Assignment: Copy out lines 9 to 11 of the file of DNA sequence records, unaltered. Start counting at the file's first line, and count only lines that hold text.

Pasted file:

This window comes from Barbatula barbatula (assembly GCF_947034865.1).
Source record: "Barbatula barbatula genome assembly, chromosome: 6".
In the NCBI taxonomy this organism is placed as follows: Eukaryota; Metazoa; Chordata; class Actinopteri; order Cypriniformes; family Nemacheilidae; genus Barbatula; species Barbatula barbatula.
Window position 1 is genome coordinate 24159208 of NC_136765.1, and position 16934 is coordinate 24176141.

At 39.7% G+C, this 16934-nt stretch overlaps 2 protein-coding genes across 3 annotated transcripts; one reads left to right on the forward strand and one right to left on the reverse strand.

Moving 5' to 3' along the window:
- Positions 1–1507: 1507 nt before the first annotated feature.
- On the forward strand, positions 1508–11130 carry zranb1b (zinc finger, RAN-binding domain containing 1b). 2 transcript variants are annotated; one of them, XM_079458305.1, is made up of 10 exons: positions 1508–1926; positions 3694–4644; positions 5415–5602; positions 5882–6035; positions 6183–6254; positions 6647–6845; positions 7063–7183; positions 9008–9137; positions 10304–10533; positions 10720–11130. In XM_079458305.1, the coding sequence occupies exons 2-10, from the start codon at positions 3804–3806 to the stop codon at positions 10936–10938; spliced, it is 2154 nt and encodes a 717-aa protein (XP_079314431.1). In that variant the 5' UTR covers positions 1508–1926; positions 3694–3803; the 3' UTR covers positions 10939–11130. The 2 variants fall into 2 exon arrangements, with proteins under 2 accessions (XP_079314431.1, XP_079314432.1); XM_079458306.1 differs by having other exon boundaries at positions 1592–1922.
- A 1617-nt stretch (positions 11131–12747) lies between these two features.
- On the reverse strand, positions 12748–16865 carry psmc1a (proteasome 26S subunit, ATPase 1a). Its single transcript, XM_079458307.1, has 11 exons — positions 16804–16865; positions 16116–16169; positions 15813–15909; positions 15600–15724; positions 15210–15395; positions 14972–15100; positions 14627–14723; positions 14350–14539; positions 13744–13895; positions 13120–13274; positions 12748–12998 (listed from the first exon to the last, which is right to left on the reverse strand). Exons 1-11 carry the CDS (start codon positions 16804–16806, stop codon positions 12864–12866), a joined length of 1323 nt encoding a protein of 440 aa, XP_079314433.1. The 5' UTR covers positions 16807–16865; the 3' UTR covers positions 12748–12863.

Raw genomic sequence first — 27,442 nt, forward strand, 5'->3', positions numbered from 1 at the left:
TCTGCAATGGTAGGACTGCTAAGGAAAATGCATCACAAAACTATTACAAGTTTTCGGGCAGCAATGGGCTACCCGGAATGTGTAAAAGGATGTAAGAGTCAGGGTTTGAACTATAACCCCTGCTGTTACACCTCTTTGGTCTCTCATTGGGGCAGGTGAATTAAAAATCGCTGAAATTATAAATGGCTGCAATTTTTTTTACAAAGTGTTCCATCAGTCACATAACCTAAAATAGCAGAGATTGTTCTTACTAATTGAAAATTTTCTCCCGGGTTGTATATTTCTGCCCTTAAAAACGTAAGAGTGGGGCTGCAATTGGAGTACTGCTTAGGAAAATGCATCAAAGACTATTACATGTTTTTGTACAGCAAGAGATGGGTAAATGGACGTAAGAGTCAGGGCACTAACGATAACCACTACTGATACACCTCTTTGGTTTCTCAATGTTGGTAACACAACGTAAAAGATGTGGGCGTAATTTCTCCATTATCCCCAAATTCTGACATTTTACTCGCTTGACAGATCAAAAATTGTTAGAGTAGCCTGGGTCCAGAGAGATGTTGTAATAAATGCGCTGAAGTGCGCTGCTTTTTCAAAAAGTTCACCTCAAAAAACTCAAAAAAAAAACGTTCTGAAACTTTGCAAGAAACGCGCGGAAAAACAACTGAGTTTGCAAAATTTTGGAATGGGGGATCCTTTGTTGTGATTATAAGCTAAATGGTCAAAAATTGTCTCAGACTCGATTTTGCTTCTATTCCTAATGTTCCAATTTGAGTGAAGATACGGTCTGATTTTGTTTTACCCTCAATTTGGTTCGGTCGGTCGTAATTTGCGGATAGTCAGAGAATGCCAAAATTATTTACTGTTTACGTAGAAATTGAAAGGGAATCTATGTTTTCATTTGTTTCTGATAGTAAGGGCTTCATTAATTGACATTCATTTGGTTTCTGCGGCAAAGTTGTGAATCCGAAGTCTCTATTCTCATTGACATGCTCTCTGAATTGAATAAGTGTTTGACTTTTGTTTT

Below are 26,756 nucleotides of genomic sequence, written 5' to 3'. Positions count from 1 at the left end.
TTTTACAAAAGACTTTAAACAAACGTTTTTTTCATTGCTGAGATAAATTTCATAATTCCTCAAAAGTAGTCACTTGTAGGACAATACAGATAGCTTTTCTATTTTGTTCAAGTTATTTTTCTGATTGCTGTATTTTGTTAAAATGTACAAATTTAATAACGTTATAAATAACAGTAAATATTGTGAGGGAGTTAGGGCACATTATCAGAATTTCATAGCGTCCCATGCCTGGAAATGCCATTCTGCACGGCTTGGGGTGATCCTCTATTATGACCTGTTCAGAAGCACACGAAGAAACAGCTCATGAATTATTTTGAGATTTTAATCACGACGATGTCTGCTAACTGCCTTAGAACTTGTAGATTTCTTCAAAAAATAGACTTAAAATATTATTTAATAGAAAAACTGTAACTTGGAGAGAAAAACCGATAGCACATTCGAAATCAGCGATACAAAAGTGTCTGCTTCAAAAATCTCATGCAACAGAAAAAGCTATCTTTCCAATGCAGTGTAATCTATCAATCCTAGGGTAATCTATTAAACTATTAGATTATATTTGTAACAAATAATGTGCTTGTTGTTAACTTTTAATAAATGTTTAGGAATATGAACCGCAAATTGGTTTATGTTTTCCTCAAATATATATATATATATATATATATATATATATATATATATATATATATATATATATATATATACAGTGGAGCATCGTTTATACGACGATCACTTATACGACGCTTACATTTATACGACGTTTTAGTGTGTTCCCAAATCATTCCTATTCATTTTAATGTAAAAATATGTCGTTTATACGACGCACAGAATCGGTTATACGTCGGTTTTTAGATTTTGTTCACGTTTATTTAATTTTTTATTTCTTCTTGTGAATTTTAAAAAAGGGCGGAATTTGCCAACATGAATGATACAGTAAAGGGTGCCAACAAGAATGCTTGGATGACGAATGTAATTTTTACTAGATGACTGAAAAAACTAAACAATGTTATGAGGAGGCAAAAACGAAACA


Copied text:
- A 1617-nt stretch (positions 11131–12747) lies between these two features.
- On the reverse strand, positions 12748–16865 carry psmc1a (proteasome 26S subunit, ATPase 1a). Its single transcript, XM_079458307.1, has 11 exons — positions 16804–16865; positions 16116–16169; positions 15813–15909; positions 15600–15724; positions 15210–15395; positions 14972–15100; positions 14627–14723; positions 14350–14539; positions 13744–13895; positions 13120–13274; positions 12748–12998 (listed from the first exon to the last, which is right to left on the reverse strand). Exons 1-11 carry the CDS (start codon positions 16804–16806, stop codon positions 12864–12866), a joined length of 1323 nt encoding a protein of 440 aa, XP_079314433.1. The 5' UTR covers positions 16807–16865; the 3' UTR covers positions 12748–12863.

Raw genomic sequence first — 27,442 nt, forward strand, 5'->3', positions numbered from 1 at the left: